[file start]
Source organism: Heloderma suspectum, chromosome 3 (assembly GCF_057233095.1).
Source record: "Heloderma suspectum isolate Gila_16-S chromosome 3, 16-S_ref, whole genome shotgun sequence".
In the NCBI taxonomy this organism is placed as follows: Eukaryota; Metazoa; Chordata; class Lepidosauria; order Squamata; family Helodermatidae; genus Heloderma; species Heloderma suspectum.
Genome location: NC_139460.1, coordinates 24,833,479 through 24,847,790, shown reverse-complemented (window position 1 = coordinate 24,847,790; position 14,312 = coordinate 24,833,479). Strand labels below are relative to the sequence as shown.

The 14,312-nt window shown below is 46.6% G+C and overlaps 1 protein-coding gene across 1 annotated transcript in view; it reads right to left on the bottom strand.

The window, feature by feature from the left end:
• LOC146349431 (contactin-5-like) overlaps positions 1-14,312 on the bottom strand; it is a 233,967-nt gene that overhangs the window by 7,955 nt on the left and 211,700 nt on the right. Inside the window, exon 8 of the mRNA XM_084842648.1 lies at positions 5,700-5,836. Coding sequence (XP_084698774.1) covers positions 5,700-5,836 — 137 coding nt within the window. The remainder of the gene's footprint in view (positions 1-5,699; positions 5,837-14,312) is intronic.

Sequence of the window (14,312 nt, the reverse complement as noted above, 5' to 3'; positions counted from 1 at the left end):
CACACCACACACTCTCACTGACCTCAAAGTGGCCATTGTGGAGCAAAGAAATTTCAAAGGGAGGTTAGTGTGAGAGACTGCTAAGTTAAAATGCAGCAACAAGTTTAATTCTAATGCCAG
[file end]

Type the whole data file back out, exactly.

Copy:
Source organism: Heloderma suspectum, chromosome 3 (assembly GCF_057233095.1).
Source record: "Heloderma suspectum isolate Gila_16-S chromosome 3, 16-S_ref, whole genome shotgun sequence".
In the NCBI taxonomy this organism is placed as follows: Eukaryota; Metazoa; Chordata; class Lepidosauria; order Squamata; family Helodermatidae; genus Heloderma; species Heloderma suspectum.
Genome location: NC_139460.1, coordinates 24,833,479 through 24,847,790, shown reverse-complemented (window position 1 = coordinate 24,847,790; position 14,312 = coordinate 24,833,479). Strand labels below are relative to the sequence as shown.

The 14,312-nt window shown below is 46.6% G+C and overlaps 1 protein-coding gene across 1 annotated transcript in view; it reads right to left on the bottom strand.

The window, feature by feature from the left end:
• LOC146349431 (contactin-5-like) overlaps positions 1-14,312 on the bottom strand; it is a 233,967-nt gene that overhangs the window by 7,955 nt on the left and 211,700 nt on the right. Inside the window, exon 8 of the mRNA XM_084842648.1 lies at positions 5,700-5,836. Coding sequence (XP_084698774.1) covers positions 5,700-5,836 — 137 coding nt within the window. The remainder of the gene's footprint in view (positions 1-5,699; positions 5,837-14,312) is intronic.

Sequence of the window (14,312 nt, the reverse complement as noted above, 5' to 3'; positions counted from 1 at the left end):
CACACCACACACTCTCACTGACCTCAAAGTGGCCATTGTGGAGCAAAGAAATTTCAAAGGGAGGTTAGTGTGAGAGACTGCTAAGTTAAAATGCAGCAACAAGTTTAATTCTAATGCCAG